Two prominent North Carolina ministers questioned the Supreme Court rulings in favor of gay marriage, but for far different reasons.
Franklin Graham, who heads the Billy Graham Evangelistic Association started by his father, says he “sharply disagreed” with the court’s two decisions because they break with God’s blueprint for marriage.
Meanwhile, the Rev. Ricky Woods, pastor of First Baptist Church-West in Charlotte, supported the marriage rulings, but he said they don’t jibe with two earlier court decisions this week that weakened affirmative action and the Voting Rights Act.
“This court has been wildly inconsistent, even schizophrenic in its reasoning,” Woods said. “This (gay marriage) vote comes on the heels of two 5-4 decisions that put at risk the rights and opportunities of other groups. If the issue is protection of individual rights, what are citizens supposed to make of what appears to be such huge inconsistencies?”
On Wednesday and also with separate 5-4 decisions, the justices gutted the federal Defense of Marriage Act and cleared the way for same-sex marriage in California.
In the DOMA ruling, a majority of the court members said banning federal benefits from married gay couples in states that legally recognize their unions is unconstitutional. The decision will also allow the Obama administration to extend some benefits nationwide by executive order.
Experts say the full impact on the Carolinas, which only recognize traditional marriages, is unclear. But Holning Lau, a UNC law professor and president of the state chapter of the American Civil Liberties Union, said the language of the Supreme Court’s DOMA opinion could influence the outcome of future same-sex cases. Others said it could even lay the groundwork for a challenge to North Carolina’s Marriage Amendment, which voters passed in 2012 by more than 60 percent.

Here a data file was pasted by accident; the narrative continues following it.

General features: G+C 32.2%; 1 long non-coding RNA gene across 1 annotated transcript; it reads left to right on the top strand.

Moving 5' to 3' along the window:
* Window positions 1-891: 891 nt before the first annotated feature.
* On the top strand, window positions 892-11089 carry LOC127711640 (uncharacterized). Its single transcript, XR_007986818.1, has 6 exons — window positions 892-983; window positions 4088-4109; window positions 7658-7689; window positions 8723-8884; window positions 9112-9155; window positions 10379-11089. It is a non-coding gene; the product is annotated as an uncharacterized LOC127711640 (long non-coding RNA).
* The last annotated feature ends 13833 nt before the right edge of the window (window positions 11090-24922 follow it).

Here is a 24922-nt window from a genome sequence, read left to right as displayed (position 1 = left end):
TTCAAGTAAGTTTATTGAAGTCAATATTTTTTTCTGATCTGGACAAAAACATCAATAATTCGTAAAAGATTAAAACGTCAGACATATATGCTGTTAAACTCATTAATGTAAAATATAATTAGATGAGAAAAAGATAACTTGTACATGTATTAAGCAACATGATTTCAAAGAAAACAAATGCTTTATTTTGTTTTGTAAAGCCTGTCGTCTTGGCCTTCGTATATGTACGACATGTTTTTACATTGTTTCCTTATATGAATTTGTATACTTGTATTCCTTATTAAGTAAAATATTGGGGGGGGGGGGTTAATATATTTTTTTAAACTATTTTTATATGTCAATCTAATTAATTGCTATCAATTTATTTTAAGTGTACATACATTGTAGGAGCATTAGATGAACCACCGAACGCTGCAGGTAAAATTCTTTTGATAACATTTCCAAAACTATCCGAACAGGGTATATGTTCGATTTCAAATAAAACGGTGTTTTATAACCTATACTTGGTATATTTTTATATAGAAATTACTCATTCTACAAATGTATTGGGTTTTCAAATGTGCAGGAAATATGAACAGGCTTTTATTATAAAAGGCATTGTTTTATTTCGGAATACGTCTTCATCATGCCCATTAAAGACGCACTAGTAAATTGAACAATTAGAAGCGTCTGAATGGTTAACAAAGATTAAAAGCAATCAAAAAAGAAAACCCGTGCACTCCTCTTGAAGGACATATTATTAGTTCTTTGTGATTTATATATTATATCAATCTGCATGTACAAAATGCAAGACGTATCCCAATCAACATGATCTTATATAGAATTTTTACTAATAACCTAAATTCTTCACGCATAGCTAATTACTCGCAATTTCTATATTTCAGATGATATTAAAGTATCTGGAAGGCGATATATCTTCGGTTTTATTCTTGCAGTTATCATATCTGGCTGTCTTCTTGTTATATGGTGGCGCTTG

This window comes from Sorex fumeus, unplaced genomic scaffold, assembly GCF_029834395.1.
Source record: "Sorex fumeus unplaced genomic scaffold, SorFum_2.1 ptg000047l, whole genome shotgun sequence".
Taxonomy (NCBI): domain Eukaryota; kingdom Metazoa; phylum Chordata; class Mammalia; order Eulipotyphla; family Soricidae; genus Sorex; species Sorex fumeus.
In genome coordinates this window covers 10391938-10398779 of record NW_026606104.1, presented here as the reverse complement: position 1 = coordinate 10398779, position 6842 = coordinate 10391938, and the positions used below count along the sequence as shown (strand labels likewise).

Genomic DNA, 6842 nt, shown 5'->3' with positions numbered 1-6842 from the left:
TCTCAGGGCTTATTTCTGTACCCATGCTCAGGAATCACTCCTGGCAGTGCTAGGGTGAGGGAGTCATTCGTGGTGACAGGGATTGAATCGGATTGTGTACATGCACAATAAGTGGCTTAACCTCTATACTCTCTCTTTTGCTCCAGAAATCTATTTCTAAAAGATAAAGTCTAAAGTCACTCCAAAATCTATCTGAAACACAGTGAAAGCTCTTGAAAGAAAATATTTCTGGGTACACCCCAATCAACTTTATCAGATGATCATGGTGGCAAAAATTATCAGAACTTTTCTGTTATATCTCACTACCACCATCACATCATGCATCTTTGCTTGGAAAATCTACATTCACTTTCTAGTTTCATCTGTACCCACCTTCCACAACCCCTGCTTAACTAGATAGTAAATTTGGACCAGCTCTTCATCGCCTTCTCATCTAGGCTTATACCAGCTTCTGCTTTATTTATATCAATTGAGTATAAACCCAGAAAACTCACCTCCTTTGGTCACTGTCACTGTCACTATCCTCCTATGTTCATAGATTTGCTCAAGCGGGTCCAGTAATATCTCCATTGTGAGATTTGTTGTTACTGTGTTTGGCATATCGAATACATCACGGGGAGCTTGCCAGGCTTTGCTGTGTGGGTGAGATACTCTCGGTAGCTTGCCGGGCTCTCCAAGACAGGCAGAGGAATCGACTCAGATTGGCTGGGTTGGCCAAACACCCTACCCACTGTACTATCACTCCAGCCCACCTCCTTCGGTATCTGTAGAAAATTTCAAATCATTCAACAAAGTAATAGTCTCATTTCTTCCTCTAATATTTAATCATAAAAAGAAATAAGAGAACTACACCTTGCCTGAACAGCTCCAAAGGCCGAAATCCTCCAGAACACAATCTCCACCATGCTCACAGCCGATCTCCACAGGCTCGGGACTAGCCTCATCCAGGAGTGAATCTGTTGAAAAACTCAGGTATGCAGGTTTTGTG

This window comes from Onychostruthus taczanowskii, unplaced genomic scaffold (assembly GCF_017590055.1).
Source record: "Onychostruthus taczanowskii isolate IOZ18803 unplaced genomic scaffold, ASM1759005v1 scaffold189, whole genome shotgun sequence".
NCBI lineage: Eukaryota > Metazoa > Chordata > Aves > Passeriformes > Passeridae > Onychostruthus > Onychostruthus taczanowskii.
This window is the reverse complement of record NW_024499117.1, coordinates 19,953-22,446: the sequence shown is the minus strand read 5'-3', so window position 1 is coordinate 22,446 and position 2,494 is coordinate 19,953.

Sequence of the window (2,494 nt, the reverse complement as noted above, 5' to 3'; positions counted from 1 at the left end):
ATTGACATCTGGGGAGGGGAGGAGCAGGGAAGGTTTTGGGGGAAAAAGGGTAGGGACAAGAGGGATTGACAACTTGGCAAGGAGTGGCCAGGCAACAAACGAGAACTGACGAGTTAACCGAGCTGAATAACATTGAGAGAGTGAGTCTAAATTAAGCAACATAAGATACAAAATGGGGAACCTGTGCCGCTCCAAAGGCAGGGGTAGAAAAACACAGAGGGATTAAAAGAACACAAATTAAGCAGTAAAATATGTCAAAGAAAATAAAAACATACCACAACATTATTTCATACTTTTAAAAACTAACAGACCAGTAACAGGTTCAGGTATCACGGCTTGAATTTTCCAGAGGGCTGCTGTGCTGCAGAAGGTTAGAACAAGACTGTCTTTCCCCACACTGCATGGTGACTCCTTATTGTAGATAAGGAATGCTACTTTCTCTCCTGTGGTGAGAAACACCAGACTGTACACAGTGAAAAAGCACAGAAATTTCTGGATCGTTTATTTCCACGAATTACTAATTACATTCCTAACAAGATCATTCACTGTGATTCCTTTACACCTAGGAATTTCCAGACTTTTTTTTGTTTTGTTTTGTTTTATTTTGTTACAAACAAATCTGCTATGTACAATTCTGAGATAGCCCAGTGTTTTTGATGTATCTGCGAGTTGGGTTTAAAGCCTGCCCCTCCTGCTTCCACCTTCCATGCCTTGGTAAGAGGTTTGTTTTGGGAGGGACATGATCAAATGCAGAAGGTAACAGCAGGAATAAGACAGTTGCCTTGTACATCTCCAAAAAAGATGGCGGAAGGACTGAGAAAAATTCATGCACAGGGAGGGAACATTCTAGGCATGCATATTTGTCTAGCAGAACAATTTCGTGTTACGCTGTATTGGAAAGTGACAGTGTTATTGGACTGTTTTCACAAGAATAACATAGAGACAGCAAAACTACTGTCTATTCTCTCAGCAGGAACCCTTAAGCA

Graham, who joined his father, Billy, in endorsing and financing last year’s N.C. marriage amendment campaign, said his view on the court’s opinions is irrelevant.
“It was God who created and defined marriage, and any person or institution that attempts to redefine it is ultimately challenging him,” Graham said in a prepared statement.
Christians, he said, must strive to love those who have different beliefs about marriage.
“But I do not believe any of us is entitled to rearrange God’s divine order for the universe and its inhabitants,” his statement said.
Woods, pastor of one of the state’s oldest African-American congregations, said the marriage amendment, along with tort reforms, voter ID and other issues, are all part of conservative efforts to weaken a new Democratic coalition of blacks, Latinos, and gays and lesbians.
“All we have heard from the far right is ‘less government, less government, less government.’ What we’ve gotten from them is more government – and more government intrusion into the private lives of consenting adults,” Woods said.
The Supreme Court rulings are “a step toward recognizing that people who are different are entitled to the same rights as all Americans. It’s a step. It’s not all there is. But it’s a step.”
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